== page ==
Any condition or disorder that causes damage to the brain and spinal cord can cause spasticity. Adults and children with spasticity experience stiffening and tightening of the muscles, and other symptoms.
Board-certified neurologist Timothy Ownbey, DO, and the team at Neurology Specialists of Albuquerque, diagnose and treat a full range of neurological conditions. Spasticity is typically caused by damage to the nerves in the spinal cord and brain. After determining the cause of your spasticity, Dr. Ownbey determines the most appropriate treatment.
Spasticity is a disruption in muscle movement that causes specific muscles to contract at once when you move or even when you are at rest. Muscles remain contracted and resist stretching. It obstructs movement and can have an impact on walking.
Spasticity can affect people in various ways: It can be as mild as a feeling of tightness in your muscles or as severe as uncontrollable stiffness and spasms in your extremities. It can cause:
Normally, muscle movements are controlled by a complex system that allows some of your muscles to contract while others relax. This pattern can be disrupted if nerves in your brain and spinal cord (central nervous system) are damaged. As a result, several muscles may contract at the same time, making voluntary movement difficult.
Voluntary movement is the result of a series of communications between the muscles and the brain, with signals traveling through the nerves and spinal cord. Congenital conditions or other factors that affect a specific area of the brain, spinal cord, or nerves can interfere with the flow of signals to and from the muscles.
In cerebral palsy damage to the part of the brain that controls muscle tone and movement causes spasticity. Children with cerebral palsy may not exhibit spasticity symptoms as infants, but the problem may become more apparent as the child grows older.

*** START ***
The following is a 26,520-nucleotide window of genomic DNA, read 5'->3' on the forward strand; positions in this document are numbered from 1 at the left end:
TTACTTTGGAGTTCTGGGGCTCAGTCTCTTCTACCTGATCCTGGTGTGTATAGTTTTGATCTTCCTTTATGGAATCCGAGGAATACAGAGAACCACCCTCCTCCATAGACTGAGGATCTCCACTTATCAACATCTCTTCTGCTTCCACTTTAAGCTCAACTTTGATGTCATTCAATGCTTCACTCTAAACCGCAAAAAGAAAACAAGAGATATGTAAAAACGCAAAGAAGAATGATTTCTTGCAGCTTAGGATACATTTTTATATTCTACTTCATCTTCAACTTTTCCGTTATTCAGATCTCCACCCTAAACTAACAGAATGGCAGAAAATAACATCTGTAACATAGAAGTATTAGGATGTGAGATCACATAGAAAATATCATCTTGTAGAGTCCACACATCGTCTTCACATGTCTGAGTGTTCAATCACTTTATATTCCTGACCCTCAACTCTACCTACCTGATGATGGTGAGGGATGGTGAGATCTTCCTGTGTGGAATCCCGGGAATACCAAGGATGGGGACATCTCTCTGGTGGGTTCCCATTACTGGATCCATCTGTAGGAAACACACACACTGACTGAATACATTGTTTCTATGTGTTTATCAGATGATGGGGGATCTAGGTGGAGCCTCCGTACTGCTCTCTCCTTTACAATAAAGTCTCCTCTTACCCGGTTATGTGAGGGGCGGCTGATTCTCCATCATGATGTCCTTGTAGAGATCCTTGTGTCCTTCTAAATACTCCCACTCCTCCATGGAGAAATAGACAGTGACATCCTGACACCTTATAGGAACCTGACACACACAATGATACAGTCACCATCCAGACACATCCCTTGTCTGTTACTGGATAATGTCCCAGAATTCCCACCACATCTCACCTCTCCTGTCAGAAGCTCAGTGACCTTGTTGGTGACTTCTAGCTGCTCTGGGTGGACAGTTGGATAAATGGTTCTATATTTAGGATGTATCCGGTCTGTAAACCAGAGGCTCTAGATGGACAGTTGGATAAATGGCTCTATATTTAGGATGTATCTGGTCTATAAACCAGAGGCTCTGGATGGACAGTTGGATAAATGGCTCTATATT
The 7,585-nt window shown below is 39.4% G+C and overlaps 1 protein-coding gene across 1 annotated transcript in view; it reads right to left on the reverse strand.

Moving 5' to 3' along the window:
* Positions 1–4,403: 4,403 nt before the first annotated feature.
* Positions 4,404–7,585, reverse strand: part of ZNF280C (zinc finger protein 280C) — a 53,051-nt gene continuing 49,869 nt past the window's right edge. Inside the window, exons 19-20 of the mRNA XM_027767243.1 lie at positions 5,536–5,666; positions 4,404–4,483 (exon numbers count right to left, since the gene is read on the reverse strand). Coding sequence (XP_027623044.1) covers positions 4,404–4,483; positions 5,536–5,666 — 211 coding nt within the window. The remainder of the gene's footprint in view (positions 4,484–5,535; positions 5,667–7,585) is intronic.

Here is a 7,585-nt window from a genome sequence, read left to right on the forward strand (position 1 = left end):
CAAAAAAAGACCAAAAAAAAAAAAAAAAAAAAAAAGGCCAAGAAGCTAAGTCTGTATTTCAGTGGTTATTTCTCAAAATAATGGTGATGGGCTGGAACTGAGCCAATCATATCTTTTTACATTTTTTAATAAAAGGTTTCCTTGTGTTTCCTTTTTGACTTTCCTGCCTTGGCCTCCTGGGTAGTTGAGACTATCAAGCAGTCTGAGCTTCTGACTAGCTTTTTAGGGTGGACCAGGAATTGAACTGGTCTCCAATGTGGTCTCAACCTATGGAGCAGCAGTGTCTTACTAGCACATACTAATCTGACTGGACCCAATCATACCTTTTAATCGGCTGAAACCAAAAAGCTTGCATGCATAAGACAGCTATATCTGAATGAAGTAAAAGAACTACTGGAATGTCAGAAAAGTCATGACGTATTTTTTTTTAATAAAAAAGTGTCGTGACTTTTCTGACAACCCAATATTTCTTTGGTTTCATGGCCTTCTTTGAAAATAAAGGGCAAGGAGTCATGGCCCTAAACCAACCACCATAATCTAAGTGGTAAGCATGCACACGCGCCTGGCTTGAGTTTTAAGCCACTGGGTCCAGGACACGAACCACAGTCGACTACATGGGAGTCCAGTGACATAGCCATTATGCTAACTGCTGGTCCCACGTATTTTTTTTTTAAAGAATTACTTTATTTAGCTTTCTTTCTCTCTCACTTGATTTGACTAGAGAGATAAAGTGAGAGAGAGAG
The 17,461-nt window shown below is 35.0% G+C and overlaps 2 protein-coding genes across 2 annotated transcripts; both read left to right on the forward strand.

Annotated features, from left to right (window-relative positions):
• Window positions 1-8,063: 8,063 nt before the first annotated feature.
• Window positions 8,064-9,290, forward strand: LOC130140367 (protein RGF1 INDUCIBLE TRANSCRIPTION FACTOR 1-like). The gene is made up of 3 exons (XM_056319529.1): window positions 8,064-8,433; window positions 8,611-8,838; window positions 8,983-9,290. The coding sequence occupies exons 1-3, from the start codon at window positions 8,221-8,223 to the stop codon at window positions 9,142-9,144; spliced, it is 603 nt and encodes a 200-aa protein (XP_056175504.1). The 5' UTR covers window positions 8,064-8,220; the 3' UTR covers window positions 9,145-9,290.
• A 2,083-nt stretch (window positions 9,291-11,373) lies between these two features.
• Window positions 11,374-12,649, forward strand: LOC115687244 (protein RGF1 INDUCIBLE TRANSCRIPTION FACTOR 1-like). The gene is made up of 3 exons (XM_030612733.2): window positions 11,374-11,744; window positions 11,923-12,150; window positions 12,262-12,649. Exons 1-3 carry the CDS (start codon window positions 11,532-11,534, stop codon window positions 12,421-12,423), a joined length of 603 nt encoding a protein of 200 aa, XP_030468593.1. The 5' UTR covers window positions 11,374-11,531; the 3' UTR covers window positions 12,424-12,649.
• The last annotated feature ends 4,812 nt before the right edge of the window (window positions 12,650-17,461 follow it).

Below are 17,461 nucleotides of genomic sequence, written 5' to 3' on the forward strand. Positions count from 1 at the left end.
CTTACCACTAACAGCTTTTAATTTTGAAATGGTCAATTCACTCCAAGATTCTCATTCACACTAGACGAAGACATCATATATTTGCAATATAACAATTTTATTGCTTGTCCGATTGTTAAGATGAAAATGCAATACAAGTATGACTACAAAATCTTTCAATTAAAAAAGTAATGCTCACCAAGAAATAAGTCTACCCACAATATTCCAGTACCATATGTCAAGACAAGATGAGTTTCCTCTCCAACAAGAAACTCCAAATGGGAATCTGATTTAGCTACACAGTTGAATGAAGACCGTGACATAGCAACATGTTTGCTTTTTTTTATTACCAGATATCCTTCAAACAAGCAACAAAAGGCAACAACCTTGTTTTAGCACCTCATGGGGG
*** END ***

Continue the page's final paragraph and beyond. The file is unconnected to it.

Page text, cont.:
Spasticity of the leg and hip muscles in people with MS can result in flexor spasticity or extensor spasticity.
A traumatic brain injury (TBI), spinal cord injury, or stroke may cause muscle tightness in various parts of the body, which in some cases may improve as the brain injury heals.
Spasticity caused by a TBI, spinal cord injury, or stroke can be difficult to treat because the location of the injury can affect the brain's communication signals with various muscles. Reflex messages from the muscles may not reach the brain, or the brain may send too many disorganized signals to the muscle, preventing it from responding normally.
Spasticity must be treated in order to improve comfort, mobility, and independence. Spasticity can cause pain, permanent joint deformity, urinary tract infections, chronic constipation, and pressure sores if not treated.
Treatment goals include relaxing muscles as much as possible, relieving pain and stiffness, encouraging optimal long muscle growth in children, and improving ambulation and independence in your child.
A combination of the following interventions is used to treat spasticity:
Occupational and physical therapy can improve muscle flexibility, range of motion, coordination, and strength. Spasticity treatment may include temporary casts or braces, therapeutic heat and cold, electrical stimulation, and biofeedback. Therapy can improve independence and quality of life.
Medications can be taken alone or in combination. The team will design a regimen that balances symptom improvement with side-effect minimization.
Intrathecal medications are continuously released into the cerebrospinal fluid via a pump surgically implanted in the abdomen. Baclofen is one medication that can be taken in this manner.
Surgical treatment for spasticity may be recommended for some patients. Rhizotomy is a surgical procedure in which a neurosurgeon accesses the cablelike sensory nerves that run along the spine and carefully isolates the nerves that send contraction messages to the affected muscles. To relieve spasticity while preserving other motor and sensory functions, the surgeon cuts the most abnormal of those fibers.
Treatment depends on a number of factors, including the degree of impairment. To learn about available treatment options contact our Albuquerque office or book online to schedule a visit with Dr. Ownbey today.